Atonement and Action


I just ate a bowl of chicken noodle soup.

In Puerto Rico, millions of people are facing not only devastating conditions, but genocide.

Our president is an evil man. Worse than evil. Less than a man.

The rabbi’s sermon this morning stirred my soul. He spoke to our “rich and haunted” history as a people, and the need to watch for Jewish “erasure.” He also paired this with a powerful and much-needed message to our congregation, in the context of white supremacy and who is its target today: He noted that there is a big difference between bring triggered and being threatened.

As Jews in America, we are not under threat, not in the way that African-Americans are every day. Our great-grandparents came to this country to escape pogroms and worse. They came and built better lives — on land “soaked with the blood of Africans.” Of slaves. Of native people obliterated to make room for our future. These are sins for which we need to be atoning through action for the rest of our lives — whether it was “our” people or not who committed these acts. As people who have benefited in this country, we are — in the words of the rabbi — also perpetrators of oppression.

I’m so thankful for this kind of leadership and eloquence on a subject the Jewish community must grapple with and act on. And while today we prayed, while today we atoned for our inevitable shortcomings as individuals and as a community, tomorrow, he said pointedly, “we march.” It is not an either/or but a both/and; our activism is borne of both a deep identification with oppression, as well as an acute awareness that we are not, currently, an oppressed people. Nobody every pulled over a Jew, saw the name Schwartz or Rosenberg on their license, and shot them dead. It’s crass but it bears saying.

I was grateful for his strong stance. There was nothing neutral about his sermon; he acknowledged both the complexity and simplicity of our role as Jews in white supremacist culture. And later, woven seamlessly into the end of the morning service, came unflinching words about the humanitarian crisis that’s growing by the day in Puerto Rico, where millions of fellow U.S. citizens are facing life-and-death conditions.

Fasting, the rabbi pointed out, does not help us concentrate on our prayers. On the contrary, it heightens our embodied awareness that to be hungry makes it difficult to concentrate on just about anything other than the hunger. This is the texture of Yom Kippur.

There are two equally potent aspects to Jewish tradition. One is to cultivate ritual and sacred refuge, sources of prayer and peace where we can turn for solace during challenging times. Thank goodness for this, for without spaces in which we can restore our inner equilibrium, we risk burnout, self-righteousness, and a loss of connection to the source of our actions. But the other aspect of who we are as a people is also crucial: To pray with our feet, in the words of Abraham Joshua Heschel. To take to the proverbial and literal streets to work tirelessly for social justice — for racial justice, for an end to poverty and hunger, for environmental repair.

There were opportunities to stand on the bimah during the Torah and Haftarah readings, one for those who wished for a blessing, to shore up practices that support inner scaffolding, the second for those seeking fortification for action. An important point here is that according to this rabbi, when faced with the question of which of these branches defines our tradition, the answer is “yes.”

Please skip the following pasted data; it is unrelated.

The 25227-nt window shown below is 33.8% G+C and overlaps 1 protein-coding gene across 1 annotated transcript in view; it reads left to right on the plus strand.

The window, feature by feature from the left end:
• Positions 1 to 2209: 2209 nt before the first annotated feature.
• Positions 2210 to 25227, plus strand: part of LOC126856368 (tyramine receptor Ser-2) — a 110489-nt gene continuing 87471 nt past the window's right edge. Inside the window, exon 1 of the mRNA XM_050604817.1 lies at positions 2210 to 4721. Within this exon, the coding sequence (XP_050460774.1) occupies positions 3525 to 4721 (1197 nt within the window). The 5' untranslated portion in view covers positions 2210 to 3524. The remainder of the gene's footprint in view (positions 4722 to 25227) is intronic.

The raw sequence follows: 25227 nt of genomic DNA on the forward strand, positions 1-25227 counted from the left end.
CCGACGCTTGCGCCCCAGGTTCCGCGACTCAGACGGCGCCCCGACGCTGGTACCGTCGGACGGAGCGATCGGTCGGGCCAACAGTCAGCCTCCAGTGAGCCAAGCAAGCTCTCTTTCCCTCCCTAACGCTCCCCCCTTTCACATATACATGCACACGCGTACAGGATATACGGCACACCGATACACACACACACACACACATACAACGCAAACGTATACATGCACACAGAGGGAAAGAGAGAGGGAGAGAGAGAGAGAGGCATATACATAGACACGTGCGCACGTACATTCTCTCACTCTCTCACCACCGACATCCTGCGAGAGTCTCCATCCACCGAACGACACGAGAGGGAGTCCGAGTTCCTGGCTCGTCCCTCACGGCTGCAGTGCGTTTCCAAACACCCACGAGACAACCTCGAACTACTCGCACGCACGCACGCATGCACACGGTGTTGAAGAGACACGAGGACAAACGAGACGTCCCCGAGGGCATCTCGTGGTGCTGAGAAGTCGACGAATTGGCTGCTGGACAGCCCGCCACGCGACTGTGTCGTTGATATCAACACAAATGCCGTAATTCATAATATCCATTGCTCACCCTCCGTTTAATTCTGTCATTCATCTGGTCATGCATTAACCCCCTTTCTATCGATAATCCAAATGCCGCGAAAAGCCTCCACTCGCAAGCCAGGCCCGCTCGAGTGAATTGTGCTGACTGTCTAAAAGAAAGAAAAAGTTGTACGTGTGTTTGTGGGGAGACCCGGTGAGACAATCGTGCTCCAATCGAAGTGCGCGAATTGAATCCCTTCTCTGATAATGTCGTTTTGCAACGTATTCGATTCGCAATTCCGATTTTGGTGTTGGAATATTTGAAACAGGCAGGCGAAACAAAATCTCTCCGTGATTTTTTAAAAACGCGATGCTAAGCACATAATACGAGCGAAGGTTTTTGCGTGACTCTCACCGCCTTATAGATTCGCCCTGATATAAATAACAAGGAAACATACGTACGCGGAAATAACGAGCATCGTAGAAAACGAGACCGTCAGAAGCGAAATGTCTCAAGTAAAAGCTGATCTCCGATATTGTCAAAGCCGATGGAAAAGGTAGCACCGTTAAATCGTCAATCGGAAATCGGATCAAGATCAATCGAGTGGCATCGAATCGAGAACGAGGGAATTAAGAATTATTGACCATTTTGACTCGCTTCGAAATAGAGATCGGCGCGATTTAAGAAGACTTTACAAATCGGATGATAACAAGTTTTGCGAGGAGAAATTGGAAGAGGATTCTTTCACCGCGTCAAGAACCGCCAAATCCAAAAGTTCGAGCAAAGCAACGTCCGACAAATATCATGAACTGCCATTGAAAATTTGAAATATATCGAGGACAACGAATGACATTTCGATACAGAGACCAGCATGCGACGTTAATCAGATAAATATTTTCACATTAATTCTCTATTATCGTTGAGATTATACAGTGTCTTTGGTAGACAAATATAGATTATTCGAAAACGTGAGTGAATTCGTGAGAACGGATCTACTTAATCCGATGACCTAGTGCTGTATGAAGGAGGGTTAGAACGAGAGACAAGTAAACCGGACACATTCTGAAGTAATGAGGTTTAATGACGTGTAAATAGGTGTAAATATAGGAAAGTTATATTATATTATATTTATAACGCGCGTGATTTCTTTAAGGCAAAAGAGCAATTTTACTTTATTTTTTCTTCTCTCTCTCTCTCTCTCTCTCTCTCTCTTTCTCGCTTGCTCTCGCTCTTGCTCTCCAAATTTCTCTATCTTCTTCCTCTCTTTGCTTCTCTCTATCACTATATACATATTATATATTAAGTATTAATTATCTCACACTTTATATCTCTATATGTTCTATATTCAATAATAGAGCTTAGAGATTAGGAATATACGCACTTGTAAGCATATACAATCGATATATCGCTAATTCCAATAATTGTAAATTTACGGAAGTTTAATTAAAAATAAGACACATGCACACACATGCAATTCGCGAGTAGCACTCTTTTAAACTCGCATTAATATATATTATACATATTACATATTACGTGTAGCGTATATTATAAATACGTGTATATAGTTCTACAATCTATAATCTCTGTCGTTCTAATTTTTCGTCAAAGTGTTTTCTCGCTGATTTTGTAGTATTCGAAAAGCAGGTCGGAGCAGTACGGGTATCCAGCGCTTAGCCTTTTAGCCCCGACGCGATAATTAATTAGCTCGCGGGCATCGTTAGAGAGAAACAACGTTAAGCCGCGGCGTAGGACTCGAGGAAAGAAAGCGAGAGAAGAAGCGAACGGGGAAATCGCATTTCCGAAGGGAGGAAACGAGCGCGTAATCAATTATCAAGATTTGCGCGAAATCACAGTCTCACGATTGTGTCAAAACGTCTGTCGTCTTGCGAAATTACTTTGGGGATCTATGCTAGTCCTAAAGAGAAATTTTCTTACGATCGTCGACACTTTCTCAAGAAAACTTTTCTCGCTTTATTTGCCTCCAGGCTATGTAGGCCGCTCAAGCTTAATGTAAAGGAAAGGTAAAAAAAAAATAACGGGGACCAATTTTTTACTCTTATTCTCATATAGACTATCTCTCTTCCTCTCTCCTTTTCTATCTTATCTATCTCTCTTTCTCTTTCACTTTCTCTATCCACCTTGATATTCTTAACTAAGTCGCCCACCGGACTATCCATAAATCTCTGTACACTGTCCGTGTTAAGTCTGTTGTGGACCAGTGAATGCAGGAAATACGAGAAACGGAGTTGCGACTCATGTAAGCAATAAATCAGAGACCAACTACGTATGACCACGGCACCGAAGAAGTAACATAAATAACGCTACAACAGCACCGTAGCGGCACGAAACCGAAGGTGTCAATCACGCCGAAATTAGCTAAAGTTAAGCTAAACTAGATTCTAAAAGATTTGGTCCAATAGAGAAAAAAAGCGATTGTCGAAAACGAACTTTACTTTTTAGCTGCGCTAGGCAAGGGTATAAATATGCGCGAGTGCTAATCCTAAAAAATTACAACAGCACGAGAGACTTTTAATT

Isaiah’s lesson is that fasting alone is not enough, unless there is a moral and ethical foundation to the ritual behavior. {Source: My Jewish Learning}

As Jews, we hold the epigenetic memory of genocide, expulsion, and trauma. It’s what first woke me to my own Jewish identity as a teenager; dreams of being ripped apart from family, of running through the forest, of hidden identity and of being led into gas chambers haunted my dreams as a senior in high school when I dove into the beginnings of learning my own history for the first time.

Some people will always hate Jews. This is irrefutable.  But as Jews, we are also no longer victims. In fact, we have thrived in this country in ways that are disproportionate to our numbers — a source of both pride and shame. Without forgetting who we are, it’s critical that we also recognize that our whiteness is not separate from the relative prosperity and privileges we’ve come to enjoy, even as there are still plenty who will hold our success up as reason for more hatred.

After services, Mani and I came home and took a rest. I slept for three hours, dreams informed by hunger and the kind of clarity borne of sustained prayer. As the Book of Life closes and the year 5778 commences, I pray that my work in this world be driven by the desire for all people to be free. I pray for humility and inspiration that allow me to be of continued service, holding spaces for others to dive into their own histories and roles as fellow humans to each other on this beautiful, broken planet. I pray that my fellow Jews grapple with the complexity of our moral obligation, while not getting theoretical about things that are urgently tangible.

Also, I plan to ask Rabbi Weiner for a written copy of his Yom Kippur sermon, to read again, to study, and to share.

G’mar chatima tova. May you be sealed in the Book of LIfe. 

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